Let go and join the Sim­chat To­rah dance

West­ern Jews may feel un­com­fort­able about ec­static danc­ing but this week­end’s fes­ti­val is a time to shed in­hi­bi­tions, says Rabbi Dr Naf­tali Brawer

The Jewish Chronicle - - Judaism -

THE SCENE that plays it­self out on Sim­chat To­rah each year in syn­a­gogues across the coun­try is in­vari­ably the same. A small hard core of ded­i­cated men with To­rah scrolls in their arms do their best to cir­cum­vent the bimah against a ri­otous back­drop of noise and out-of-con­trol kids fu­elled by too much candy and fizzy drinks. Off to the side stand the rest of the adults, mostly par­ents and the oc­ca­sional in­dul­gent grand­par­ent. Some are mildly amused. Most are bored stiff and can­not wait for the whole thing to be over.

Oc­ca­sion­ally, an over-ea­ger dancer will try to pull th­ese by­standers in to dance. Most will po­litely but firmly refuse; a few will go along with it for a few min­utes out of sheer sym­pa­thy rather than any real con­vic­tion. Long be­fore the last hakafah dance, the crowd starts to thin as peo­ple lose in­ter­est. By the time the To­rah is read, the syn­a­gogue, now near empty and lit­tered with candy wrap­pers and crum­pled pa­per flags, bears an un­canny re­sem­blance to a de­serted birth­day party af­ter the guests have all gone.

For many, Sim­chat To­rah is seen as lit­tle more than a cute chil­dren’s fes­ti­val cel­e­brated al­most as a post­script to the more se­ri­ous adult-like fes­ti­vals of the High Holy Days and Suc­cot. Yet there is noth­ing child­ish about Sim­chat To­rah. It is a time of pro­found con­nec­tion to the To­rah and serves as a cru­cial bridge be­tween this first month of the Jewish year and the fol­low­ing eleven.

So why is it that we fail to give Sim­chat To­rah its due? What is it about this fes­ti­val that makes it so dif­fi­cult to take se­ri­ously? I think there are two explanations; one phys­i­cal, the other psy­cho­log­i­cal.

The phys­i­cal ex­pla­na­tion is that by the time Sim­chat To­rah rolls around we are ex­hausted and “shuled out”. Rosh Hashanah, Yom Kip­pur and Suc­cot present a marathon of syn­a­gogue at­ten­dance and (Yom Kip­pur ex­cluded) lav­ish fes­tive meals. Sim­chat To­rah suf­fers by hap­pen­ing to be at the very end of this marathon when the ex­cite­ment has worn off, when en­ergy lev­els are low and ir­ri­tabil­ity is high.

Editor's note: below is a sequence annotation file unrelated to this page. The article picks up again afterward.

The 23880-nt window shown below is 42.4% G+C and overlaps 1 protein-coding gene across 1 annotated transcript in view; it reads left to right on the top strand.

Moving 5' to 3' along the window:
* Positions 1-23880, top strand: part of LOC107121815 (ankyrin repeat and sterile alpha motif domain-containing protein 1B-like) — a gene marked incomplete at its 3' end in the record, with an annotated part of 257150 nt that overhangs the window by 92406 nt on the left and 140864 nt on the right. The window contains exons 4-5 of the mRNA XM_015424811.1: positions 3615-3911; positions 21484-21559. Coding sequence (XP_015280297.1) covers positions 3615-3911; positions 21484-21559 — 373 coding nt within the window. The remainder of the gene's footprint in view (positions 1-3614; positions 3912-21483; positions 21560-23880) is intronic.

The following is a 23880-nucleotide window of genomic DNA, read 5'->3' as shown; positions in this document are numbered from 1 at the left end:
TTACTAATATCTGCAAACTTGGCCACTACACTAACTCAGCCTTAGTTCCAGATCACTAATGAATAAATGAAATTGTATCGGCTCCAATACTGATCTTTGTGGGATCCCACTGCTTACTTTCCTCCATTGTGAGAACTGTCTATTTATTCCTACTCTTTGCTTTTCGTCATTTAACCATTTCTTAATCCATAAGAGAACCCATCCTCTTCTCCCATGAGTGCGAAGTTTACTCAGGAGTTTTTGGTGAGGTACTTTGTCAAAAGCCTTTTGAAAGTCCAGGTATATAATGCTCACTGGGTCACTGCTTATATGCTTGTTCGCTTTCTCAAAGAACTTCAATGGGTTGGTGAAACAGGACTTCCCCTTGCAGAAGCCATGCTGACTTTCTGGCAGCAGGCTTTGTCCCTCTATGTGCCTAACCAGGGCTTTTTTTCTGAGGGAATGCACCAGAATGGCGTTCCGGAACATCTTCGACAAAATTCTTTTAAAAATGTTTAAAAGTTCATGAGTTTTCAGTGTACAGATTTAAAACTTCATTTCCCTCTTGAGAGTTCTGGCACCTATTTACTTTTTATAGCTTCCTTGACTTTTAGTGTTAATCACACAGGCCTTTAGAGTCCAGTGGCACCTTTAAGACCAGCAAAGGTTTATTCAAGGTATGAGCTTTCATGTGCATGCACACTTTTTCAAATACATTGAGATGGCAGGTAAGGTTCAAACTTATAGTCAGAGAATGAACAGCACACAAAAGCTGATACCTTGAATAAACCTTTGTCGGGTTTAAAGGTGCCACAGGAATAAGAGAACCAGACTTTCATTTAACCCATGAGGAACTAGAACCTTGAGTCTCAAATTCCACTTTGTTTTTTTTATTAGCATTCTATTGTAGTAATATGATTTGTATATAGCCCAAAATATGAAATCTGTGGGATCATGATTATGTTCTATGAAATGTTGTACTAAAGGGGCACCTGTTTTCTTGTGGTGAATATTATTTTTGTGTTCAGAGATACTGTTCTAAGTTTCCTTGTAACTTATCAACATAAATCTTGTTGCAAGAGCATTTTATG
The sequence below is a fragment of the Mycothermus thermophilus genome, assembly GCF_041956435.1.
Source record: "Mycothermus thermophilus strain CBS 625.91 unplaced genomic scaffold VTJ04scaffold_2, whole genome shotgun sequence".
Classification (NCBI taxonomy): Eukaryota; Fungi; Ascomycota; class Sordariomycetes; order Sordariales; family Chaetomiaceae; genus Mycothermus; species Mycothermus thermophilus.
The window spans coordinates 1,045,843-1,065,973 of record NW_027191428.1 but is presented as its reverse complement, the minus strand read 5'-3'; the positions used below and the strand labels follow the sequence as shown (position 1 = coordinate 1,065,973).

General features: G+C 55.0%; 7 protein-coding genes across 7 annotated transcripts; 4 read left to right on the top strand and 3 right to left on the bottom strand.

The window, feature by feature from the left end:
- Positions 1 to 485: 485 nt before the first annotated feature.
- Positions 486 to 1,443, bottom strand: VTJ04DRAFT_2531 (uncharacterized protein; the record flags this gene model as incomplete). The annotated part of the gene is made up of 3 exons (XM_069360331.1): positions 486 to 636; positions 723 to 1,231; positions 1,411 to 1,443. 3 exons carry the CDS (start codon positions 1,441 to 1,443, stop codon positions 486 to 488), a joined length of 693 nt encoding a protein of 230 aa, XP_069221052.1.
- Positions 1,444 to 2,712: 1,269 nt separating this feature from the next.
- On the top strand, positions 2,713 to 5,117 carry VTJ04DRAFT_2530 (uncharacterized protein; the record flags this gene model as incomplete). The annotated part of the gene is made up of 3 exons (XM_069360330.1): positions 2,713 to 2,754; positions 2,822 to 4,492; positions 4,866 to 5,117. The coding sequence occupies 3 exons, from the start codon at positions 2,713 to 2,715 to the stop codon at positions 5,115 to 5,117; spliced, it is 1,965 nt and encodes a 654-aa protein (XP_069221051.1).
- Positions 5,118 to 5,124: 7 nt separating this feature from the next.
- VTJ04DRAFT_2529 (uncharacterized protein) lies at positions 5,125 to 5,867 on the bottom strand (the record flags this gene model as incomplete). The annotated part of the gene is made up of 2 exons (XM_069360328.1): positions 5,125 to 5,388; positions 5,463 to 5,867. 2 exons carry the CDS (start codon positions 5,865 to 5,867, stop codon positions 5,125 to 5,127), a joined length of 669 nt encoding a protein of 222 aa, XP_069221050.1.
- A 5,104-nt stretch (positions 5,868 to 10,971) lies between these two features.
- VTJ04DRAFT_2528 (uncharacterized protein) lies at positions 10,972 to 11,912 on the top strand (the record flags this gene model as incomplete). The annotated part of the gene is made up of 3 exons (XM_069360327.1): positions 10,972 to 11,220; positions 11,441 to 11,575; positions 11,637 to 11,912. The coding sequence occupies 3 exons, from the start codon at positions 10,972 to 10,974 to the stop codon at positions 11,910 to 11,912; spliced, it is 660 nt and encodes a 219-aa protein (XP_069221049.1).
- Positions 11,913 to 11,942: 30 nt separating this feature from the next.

Yet this alone can­not ac­count for the marginal­i­sa­tion of Sim­chat To­rah. This is why I be­lieve there is an­other, psy­cho­log­i­cal fac­tor. It is that we are in­stinc­tively un­com­fort­able with rit­ual danc­ing and this fes­ti­val is cel­e­brated through rit­ual dance.

Freestyle, undis­ci­plined dance is a form of sur­ren­der. It is a way of let­ting go. When one is car­ried away by ec­static dance, one en­ters into a new re­al­ity. It al­lows peo­ple to step out­side their or­di­nary or­derly lives and to as­sume a new, free and un­in­hib­ited iden- tity, if only for a while. This is what makes danc­ing so ex­cit­ing. It ex­plains the fren­zied club scene. And yet it is pre­cisely this sense of aban­don­ment and sur­ren­der that makes rit­ual danc­ing so in­tim­i­dat­ing.

To sur­ren­der for sev­eral hours to pul­sat­ing techno mu­sic at a club is easy as it de­mands noth­ing more than hav­ing a good time. There is noth­ing se­ri­ous about it and af­ter sleep­ing it off, life re­turns to nor­mal. Sur­ren­der­ing to a re­li­gious ex­pe­ri­ence, how­ever, is an­other mat­ter as it means open­ing one­self up to new per­cep­tions and re­li­gious de­mands.

Western­ised Jews gen­er­ally are not given to ec­static ex­pres­sions of re­li­gious de­vo­tion. We like to be in con­trol and to main­tain emo­tional equi­lib­rium. With some no­table ex­cep­tions, most syn­a­gogues are not ex­actly burst­ing with rap­tur­ous song and dance. When on oc­ca­sion an en­thu­si­as­tic wor­ship­per takes leave of his in­hi­bi­tions by ges­tic­u­lat­ing or sway­ing wildly, most ob­servers find it un­com­fort­able.

Yet we have a rich his­tory of en­thu­si­as­tic re­li­gious de­vo­tion, some­times in­volv­ing ec­static dance. Miriam led the women in song and dance at the part­ing of the Red Sea, King David danced with all his might when bring­ing the Ark of the Covenant to Jerusalem. The daily Tem­ple ser­vice in­volved song and mu­sic. Most rel­e­vant was the all-night, ec­static danc­ing in the Tem­ple dur­ing the fes­ti­val of Suc­cot. So po­tent was this re­li­gious ex­pe­ri­ence that the Tal­mud be­lieved that it had the power to con­fer the power of prophecy on the par­tic­i­pants.

Sim­chat To­rah presents us with this as­pect of our her­itage. It is a won­der­ful op­por­tu­nity to ex­press our Ju­daism on a purely emo­tional level. It chal­lenges us to let go of our in­hi­bi­tions and to em­brace the To­rah, not on an in­tel­lec­tual level but on a vis­ceral one.

On Sim­chat To­rah, we read the verse from Deuteron­omy 33: 4 “The To­rah that Moses com­manded us is the her­itage of the con­gre­ga­tion of Ja­cob.” It il­lus­trates the con­nec­tion we have with our To­rah. It is not the exclusive purview of se­lect schol­ars, it is the her­itage of ev­ery Jew. It is the source of our spir­i­tual life and iden­tity. Danc­ing with the To­rah gives full ex­pres­sion to this re­mark­able idea. Our con­nec­tion to the To­rah tran­scends all in­tel­lec­tual dis­tinc­tions, which is why on Sim­chat To­rah we do not cel­e­brate by study­ing To­rah but by danc­ing with it in­stead.

So this year aban­don your in­hi­bi­tions and dance. Dance be­cause you have the good for­tune to be­long to a peo­ple whom God blessed with the To­rah. And may we all come to a deeper re­al­i­sa­tion of just how great a bless­ing that re­ally is.

PHOTO: AP

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